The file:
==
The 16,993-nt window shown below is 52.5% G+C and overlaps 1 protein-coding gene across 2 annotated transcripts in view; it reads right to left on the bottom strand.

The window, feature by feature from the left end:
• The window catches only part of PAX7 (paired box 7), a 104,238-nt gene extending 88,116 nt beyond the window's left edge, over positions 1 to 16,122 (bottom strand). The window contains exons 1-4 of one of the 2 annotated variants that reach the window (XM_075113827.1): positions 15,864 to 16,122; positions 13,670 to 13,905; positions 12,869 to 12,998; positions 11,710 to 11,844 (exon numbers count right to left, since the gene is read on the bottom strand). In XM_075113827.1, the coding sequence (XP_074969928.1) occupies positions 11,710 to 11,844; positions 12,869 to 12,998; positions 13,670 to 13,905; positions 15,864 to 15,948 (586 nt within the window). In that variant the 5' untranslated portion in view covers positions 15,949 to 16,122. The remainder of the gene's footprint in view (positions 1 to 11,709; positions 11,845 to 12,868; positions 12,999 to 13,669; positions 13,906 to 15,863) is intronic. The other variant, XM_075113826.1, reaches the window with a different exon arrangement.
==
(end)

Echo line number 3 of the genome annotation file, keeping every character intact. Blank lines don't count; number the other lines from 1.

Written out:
• The window catches only part of PAX7 (paired box 7), a 104,238-nt gene extending 88,116 nt beyond the window's left edge, over positions 1 to 16,122 (bottom strand). The window contains exons 1-4 of one of the 2 annotated variants that reach the window (XM_075113827.1): positions 15,864 to 16,122; positions 13,670 to 13,905; positions 12,869 to 12,998; positions 11,710 to 11,844 (exon numbers count right to left, since the gene is read on the bottom strand). In XM_075113827.1, the coding sequence (XP_074969928.1) occupies positions 11,710 to 11,844; positions 12,869 to 12,998; positions 13,670 to 13,905; positions 15,864 to 15,948 (586 nt within the window). In that variant the 5' untranslated portion in view covers positions 15,949 to 16,122. The remainder of the gene's footprint in view (positions 1 to 11,709; positions 11,845 to 12,868; positions 12,999 to 13,669; positions 13,906 to 15,863) is intronic. The other variant, XM_075113826.1, reaches the window with a different exon arrangement.